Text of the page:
Hisham Bustani discusses the creative process behind his two poems in Issue Twelve of The Lonely Crowd.
We met in front of the closed door of a martial arts training centre, in a drab building located in the heart of what was (at that time) a haven for well-off Iraqis who fled the 2003 US-invasion of their country. The upscale al-Rabiyeh neighbourhood in Amman had been transformed into Little Baghdad.
She had the keys.
Inside, hanging on the walls, were many pictures of the same man: light-skinned, medium build, otherwise ordinary looking, proudly posing in the centre of each frame. Around him, like a pair of massive, strong wings, spread different formations of army personnel, special forces, anti-riot police, men in different colours of fighting attire, all putting on dangerous stares and raising – in mid-air – threatening clenched fists. ‘Graduation ceremony memorabilia,’ she told me. It was impressive, in a twisted way.
The studio, owned by her cousin (the ordinary looking guy in the centre of the photographs), was a strange place to start a collaboration with Shireen Talhouni, the woman with the keys, an architect-turned-contemporary dancer and decorated Brazilian Jiu Jitsu fighter, then just freshly arrived from London and wanting to connect with ‘local’ artists. It was her practice space outside working hours and during holidays, and I was there – an obvious outsider – to experiment with what I now call: responsive literary writing.
In this instance, and technically speaking, it was not really writing. The writing came at a second stage. What I did was to speak into a recorder, create – in words – images and sequences that emerged in mind as I watched her dance. It was something like what the surrealists called ‘automatism’ but here: there was action instigating the formation of sentences, then the sentences – in turn – influenced the form of her actions which then inspired more sentences. It was an exercise in a reciprocally engaged, mutually interactive, creative nexus of responses, each response of one artist influencing that of the other, forming an intertwined interaction of events.
A lesson in collapsing and attempting, once more is one of the main outcomes of this session, which yielded another six of the 42 pieces of my book: Preludes to an Inevitable Demise (published 2014 in Arabic, and still unpublished in English translation). Some of those pieces were born severely deformed, others a little more complete, but after many attempts at rewriting and editing them, the results were very satisfying: The Maestro (published in winter issue, 2017 of The Poetry Review); Life after death (part of The storyteller’s final hours duet, published in Summer 2019: Issue 93 of Poetry London), Balancing Act (featured in Asymptote’s Translation Tuesday, March 17, 2020) and Harakiri (forthcoming in The Georgia Review), in addition to Solitary confinement for two and The inevitable age of sand (both unpublished in translation).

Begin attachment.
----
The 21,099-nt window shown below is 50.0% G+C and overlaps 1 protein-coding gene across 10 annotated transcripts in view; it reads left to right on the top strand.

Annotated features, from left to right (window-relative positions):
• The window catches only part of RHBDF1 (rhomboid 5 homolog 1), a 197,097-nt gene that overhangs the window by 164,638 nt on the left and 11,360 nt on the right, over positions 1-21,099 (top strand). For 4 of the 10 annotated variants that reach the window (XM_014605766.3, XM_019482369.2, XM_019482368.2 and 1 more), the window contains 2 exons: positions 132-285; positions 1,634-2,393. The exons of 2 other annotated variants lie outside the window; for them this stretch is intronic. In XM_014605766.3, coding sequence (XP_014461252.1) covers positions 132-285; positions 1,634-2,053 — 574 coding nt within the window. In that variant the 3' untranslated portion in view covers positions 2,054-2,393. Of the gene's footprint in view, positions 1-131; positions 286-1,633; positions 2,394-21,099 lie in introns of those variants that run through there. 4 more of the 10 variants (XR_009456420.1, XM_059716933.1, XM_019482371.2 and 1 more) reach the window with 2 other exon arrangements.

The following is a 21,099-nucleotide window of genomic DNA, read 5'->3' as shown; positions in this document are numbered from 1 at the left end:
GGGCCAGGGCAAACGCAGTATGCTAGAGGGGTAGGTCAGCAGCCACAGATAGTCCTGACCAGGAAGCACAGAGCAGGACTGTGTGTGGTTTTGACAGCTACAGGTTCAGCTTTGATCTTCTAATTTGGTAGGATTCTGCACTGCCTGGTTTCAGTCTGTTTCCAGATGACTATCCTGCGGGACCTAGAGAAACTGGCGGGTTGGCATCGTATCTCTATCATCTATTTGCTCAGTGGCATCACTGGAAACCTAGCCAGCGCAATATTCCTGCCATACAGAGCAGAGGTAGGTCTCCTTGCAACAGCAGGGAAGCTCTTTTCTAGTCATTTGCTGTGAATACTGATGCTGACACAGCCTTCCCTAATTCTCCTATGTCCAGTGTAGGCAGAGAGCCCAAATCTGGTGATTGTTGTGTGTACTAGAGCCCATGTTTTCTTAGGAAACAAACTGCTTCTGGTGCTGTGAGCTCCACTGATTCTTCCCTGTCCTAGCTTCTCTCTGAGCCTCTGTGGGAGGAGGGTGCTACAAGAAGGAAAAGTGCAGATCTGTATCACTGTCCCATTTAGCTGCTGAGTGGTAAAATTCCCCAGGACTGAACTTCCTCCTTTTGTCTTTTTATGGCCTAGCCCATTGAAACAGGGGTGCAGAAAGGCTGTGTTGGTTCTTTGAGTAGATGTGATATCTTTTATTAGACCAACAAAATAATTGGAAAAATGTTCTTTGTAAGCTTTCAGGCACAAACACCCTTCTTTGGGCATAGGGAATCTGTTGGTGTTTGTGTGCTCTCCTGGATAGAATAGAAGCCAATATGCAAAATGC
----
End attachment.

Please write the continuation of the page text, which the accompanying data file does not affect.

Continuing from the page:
Another one of the book’s pieces was conceived in a totally different session, this time in collaboration with Alaa Tawalbeh, a painter who would reprimand you if you described him as one. In his flat/studio, as he painted the deformed heads he is known for, his hand-rolled cigarettes burning, the prototypes of the eight parts of the story A few moments after midnight (published in Issue 11, Spring 2016 of The Common) slowly came into existence.
Although I am always collaborating with different artists on stage, in recordings, in performances, in discussions, these sessions, which are both spontaneous and impulsive improvisations, generating the literary output as the interaction’s medium and result, were the deepest creative exchanges I have ever had with other artists.
For the occasion of writing this essay, I have revisited those recordings.
In the studio, one can hear the sound of cars honking in the nearby street, a baby crying in the flat next door, the scratching noises of the painting tools, and towards the end of the recording, me saying to Alaa: ‘you’ve changed your usual colors.’
In the martial arts studio, one can clearly hear Shireen’s deep breathing, and at some point, us having an argument, or –to be more precise– her objecting: ‘you need to be sincere, to speak only when you need to speak, when it’s relevant’ she was saying, ‘you have to make me dance, I’m not dancing, you have to let go of that grudge.’ As for me, I obviously went on the defensive: ‘I can’t make you dance, you have to make me speak;’ and a bit later, I started whistling to muffle her scolding me.